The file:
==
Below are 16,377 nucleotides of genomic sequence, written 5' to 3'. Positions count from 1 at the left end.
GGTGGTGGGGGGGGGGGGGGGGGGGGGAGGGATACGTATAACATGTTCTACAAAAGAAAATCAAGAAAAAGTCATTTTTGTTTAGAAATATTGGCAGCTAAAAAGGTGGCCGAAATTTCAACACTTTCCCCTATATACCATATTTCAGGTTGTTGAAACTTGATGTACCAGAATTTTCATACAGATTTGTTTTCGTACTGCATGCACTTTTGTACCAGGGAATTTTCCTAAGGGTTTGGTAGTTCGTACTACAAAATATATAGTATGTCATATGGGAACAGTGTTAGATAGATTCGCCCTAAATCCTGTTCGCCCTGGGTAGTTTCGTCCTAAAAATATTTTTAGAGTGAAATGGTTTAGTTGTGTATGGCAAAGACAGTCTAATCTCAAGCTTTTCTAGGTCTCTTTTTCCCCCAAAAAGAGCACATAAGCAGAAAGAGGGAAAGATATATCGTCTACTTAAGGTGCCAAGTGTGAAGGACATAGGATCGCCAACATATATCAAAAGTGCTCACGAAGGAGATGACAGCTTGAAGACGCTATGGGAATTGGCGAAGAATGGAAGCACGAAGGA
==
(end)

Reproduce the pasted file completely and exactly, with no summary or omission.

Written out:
Below are 16,377 nucleotides of genomic sequence, written 5' to 3'. Positions count from 1 at the left end.
GGTGGTGGGGGGGGGGGGGGGGGGGGGAGGGATACGTATAACATGTTCTACAAAAGAAAATCAAGAAAAAGTCATTTTTGTTTAGAAATATTGGCAGCTAAAAAGGTGGCCGAAATTTCAACACTTTCCCCTATATACCATATTTCAGGTTGTTGAAACTTGATGTACCAGAATTTTCATACAGATTTGTTTTCGTACTGCATGCACTTTTGTACCAGGGAATTTTCCTAAGGGTTTGGTAGTTCGTACTACAAAATATATAGTATGTCATATGGGAACAGTGTTAGATAGATTCGCCCTAAATCCTGTTCGCCCTGGGTAGTTTCGTCCTAAAAATATTTTTAGAGTGAAATGGTTTAGTTGTGTATGGCAAAGACAGTCTAATCTCAAGCTTTTCTAGGTCTCTTTTTCCCCCAAAAAGAGCACATAAGCAGAAAGAGGGAAAGATATATCGTCTACTTAAGGTGCCAAGTGTGAAGGACATAGGATCGCCAACATATATCAAAAGTGCTCACGAAGGAGATGACAGCTTGAAGACGCTATGGGAATTGGCGAAGAATGGAAGCACGAAGGA